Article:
(CNN) -- A Red Cross worker was killed Wednesday during shelling in the conflict zone in Sri Lanka, the third aid worker killed in six weeks, the International Committee of the Red Cross says.
A photo supplied by a humanitarian group on Sunday shows civilians allegedly injured in government shelling.
The worker, identified as Majurin Sivakurunathan, was killed along with his mother during an assault, a ICRC spokeswoman said.
The fighting between the Sri Lankan troops and the rebel Tamil Tigers has intensified in the conflict area to the point that the ICRC can not get food to that area or help the sick and wounded, said Sarasi Wijeratne, a ICRC spokeswoman.
The latest death comes after Sri Lanka angrily rebuked a U.N. official Tuesday over remarks by the organization that a civilian "bloodbath" had occurred in the north of the country.
U.N. spokesman Gordon Weiss told CNN on Monday that hundreds of civilians died during weekend fighting because the Sri Lankan army had surrounded rebel fighters in the country's north, putting residents in the crossfire.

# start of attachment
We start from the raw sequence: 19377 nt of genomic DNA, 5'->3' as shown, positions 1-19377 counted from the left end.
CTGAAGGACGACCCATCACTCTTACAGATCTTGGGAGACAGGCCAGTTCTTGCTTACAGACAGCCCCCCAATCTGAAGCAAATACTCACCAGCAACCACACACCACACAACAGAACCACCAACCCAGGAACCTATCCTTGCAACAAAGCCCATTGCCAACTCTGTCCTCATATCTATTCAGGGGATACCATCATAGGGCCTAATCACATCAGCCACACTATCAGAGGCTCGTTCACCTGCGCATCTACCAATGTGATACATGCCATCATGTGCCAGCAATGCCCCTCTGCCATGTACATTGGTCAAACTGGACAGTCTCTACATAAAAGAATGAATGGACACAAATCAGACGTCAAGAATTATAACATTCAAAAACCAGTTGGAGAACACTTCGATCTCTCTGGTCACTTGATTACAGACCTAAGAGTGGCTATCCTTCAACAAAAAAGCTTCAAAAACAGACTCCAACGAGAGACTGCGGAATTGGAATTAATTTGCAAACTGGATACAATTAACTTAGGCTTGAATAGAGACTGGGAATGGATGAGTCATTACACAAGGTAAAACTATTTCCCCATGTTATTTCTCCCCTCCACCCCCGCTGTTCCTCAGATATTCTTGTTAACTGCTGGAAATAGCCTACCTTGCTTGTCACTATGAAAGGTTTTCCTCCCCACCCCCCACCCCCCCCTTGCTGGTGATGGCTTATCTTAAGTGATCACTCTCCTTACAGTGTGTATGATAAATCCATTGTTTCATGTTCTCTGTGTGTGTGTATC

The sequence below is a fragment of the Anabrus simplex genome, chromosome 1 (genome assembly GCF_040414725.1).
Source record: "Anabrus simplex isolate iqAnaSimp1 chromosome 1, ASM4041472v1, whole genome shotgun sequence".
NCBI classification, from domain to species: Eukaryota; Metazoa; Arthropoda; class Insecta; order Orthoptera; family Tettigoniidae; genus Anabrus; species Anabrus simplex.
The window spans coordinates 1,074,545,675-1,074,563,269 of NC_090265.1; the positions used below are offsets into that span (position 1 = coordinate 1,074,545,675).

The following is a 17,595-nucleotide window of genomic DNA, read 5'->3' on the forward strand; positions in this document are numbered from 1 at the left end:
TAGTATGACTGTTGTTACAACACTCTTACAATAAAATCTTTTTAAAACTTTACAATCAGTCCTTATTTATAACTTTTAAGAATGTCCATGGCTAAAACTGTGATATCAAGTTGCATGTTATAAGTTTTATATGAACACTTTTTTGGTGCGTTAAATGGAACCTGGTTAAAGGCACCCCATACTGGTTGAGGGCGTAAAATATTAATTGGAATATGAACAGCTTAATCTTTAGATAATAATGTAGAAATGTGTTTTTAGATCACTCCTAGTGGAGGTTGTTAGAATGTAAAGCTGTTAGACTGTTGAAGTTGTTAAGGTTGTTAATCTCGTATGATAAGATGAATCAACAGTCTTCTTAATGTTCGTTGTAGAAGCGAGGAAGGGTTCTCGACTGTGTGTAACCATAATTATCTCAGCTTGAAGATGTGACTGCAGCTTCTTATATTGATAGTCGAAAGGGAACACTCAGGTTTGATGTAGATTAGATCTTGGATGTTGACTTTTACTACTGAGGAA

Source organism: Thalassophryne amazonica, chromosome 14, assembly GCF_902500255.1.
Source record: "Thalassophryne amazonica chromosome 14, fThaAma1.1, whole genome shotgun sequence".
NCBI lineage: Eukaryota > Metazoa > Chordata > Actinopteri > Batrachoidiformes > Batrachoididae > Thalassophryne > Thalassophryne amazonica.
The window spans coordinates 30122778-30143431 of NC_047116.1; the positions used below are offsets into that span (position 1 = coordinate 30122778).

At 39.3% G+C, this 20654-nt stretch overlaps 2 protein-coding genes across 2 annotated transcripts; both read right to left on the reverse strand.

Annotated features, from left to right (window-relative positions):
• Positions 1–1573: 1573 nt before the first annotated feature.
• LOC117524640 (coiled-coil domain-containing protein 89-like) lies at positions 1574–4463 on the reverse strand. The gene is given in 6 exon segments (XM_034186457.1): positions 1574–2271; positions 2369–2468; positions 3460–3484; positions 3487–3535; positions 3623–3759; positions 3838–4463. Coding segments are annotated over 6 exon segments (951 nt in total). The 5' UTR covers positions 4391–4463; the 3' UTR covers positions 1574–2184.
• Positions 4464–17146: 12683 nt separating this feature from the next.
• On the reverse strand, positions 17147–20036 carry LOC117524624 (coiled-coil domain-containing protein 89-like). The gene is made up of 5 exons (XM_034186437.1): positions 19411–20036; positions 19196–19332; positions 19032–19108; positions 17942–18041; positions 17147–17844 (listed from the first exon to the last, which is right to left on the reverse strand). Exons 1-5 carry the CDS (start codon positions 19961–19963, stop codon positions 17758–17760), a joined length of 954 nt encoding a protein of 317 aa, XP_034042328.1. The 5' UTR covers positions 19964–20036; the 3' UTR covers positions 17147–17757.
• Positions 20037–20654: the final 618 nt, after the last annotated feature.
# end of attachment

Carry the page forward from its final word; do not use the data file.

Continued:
The Foreign Ministry expressed its displeasure to Amin Awad, acting resident representative of the United Nations in Sri Lanka, about the comments.
Mahinda Samarasinghe, Sri Lanka's minister of disaster management and human rights, initially said Weiss would be summoned to explain his remarks, but this did not happen because of diplomatic protocol, a source told CNN, noting that he is a junior official at the U.N. office in Colombo.
Rebel claims of civilian deaths have been considerably higher than those provided by the U.N. Lawrence Christy, the head of the Tamils Rehabilitation Organization, said more than 3,200 civilians died in fighting from Sunday evening until Monday morning, the rebel Web site TamilNet reported. Watch frustration build at the United Nations »
The Sri Lankan government has denied the allegations and accused the Tamils of "taking the whole world for a ride with its well-engineered propaganda ploys," while turning their weapons on civilians trying to flee the combat zone.
Tamil Tiger rebels have been fighting for an independent state in Sri Lanka's northeast since 1983.
As many as 70,000 people have been killed since the civil war began, and the Tigers have been declared a terrorist organization by the European Union and more than 30 countries, including the United States.
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